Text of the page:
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New advice issued on protecting looked after children

Joint guidance to protect UK’s most vulnerable children

Adrian O'Dowd

Monday, 30 March 2015

GPs along with other health professionals are being encouraged to read new guidance designed to ensure proper care and protection for looked after children.

Updated intercollegiate guidance* has been published by the Royal College of Paediatrics and Child Health, Royal College of Nursing and RCGP.

Looked after children are children who have become the responsibility of the local authority and this can happen voluntarily by parents struggling to cope or through an intervention by children's services because a child is at risk of significant harm.

In March 2013 – the most recent figures available – there were 92,728 looked after children in the UK. Many of these children have complex health and wellbeing needs.

The new guidance is an update from the 2012 edition and is designed help all staff in health care settings develop an understanding of their responsibilities towards looked after children and achieve the required improvement in outcomes

It provides a framework for all groups of professionals – from healthcare professionals to non-clinical staff who could be involved with looked after children – to ensure this vulnerable group of children are supported.

Statistics given in the guidance reveal that looked after children have:

  • a higher incidence of long term conditions – speech and language delay, bedwetting, asthma, allergies, coordination difficulties and unrecognised visual and hearing impairment
  • up to 72% have mental health and emotional health problems
  • a higher incidence of drug and alcohol abuse and teenage pregnancy
  • much more likely to experience poor health, educational and social outcomes in adulthood.

The updated guidance now includes additional information on:

  • defined model job descriptions for named and designated doctors and nurses, medical  advisors and specialist nurses so that they understand their responsibilities towards looked after children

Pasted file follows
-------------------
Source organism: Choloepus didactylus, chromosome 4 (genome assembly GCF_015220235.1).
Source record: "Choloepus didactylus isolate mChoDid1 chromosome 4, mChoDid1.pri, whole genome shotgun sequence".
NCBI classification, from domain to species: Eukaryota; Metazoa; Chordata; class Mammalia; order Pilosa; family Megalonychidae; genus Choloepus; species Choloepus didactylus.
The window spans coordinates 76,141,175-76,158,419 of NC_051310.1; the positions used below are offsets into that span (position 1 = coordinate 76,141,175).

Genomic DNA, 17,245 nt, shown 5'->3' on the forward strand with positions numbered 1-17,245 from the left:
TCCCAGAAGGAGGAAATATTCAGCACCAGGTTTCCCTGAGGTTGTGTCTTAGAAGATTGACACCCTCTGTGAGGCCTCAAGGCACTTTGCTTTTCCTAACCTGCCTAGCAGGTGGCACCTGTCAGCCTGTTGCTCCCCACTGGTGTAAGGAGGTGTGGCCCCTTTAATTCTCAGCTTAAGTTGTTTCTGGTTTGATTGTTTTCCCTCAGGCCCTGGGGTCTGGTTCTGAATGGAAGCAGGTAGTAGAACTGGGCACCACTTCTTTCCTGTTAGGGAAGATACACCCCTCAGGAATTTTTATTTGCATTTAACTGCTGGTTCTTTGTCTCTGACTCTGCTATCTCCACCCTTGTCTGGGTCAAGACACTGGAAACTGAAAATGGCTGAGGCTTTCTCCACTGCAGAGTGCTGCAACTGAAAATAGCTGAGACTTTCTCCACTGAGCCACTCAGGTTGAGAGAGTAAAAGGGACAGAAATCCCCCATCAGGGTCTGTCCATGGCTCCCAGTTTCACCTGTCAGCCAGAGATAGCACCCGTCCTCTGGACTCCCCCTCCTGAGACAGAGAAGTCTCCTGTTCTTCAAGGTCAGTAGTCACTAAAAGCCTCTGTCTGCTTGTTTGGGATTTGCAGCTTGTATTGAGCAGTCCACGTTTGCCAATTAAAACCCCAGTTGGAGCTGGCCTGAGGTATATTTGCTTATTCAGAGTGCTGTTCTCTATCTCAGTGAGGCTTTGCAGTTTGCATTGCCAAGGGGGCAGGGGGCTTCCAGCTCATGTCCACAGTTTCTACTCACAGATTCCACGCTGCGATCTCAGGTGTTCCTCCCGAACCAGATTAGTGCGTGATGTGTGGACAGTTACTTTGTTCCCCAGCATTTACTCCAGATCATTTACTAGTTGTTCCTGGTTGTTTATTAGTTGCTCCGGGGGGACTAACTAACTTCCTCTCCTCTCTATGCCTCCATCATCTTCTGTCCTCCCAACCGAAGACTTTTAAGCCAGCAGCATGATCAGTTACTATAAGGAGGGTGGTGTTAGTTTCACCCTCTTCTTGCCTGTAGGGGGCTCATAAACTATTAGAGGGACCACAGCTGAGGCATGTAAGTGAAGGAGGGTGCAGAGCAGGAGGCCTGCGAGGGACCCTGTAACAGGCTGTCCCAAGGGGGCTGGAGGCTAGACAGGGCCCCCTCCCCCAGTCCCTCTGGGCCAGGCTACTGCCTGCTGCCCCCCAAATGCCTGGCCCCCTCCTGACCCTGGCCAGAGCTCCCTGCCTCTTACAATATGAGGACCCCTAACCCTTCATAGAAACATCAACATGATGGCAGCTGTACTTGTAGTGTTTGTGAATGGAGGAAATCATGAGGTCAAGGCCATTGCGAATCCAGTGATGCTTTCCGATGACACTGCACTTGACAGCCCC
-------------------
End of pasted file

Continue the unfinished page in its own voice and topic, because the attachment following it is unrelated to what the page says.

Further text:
• advice that named doctors for looked after children should be allocated at least 4 hours per week for every 400 looked after children in their care
  • advice that there should be a minimum of one full time specialist nurse per 100 looked after children
  • advice that named doctors should see no more than 4 children per clinic to ensure a comprehensive assessment.

Dr Vimal Tiwari, child safeguarding lead for the RCGP, said: “Looked after children are some of our most vulnerable patients and they frequently need care and support for complex physical and mental health needs.

“Caring for children is a major part of a GP's work and it is essential that we work together with other healthcare professionals, such as nurses and paediatricians, to ensure they receive the best possible care throughout their childhood, whatever their situation.”

Dr Renu Jainer, lead for looked after children on the child protection standing committee of the Royal College of Paediatrics and Child Health, said: “It's crucial that when they [looked after children] enter the care system, the professionals that they see – whether that's in health, education, social work or any other field – are well trained to deal with their often complex needs.”


* Looked after children: Knowledge, skills and competences of health care staff. Intercollegiate Role Framework, March 2015.

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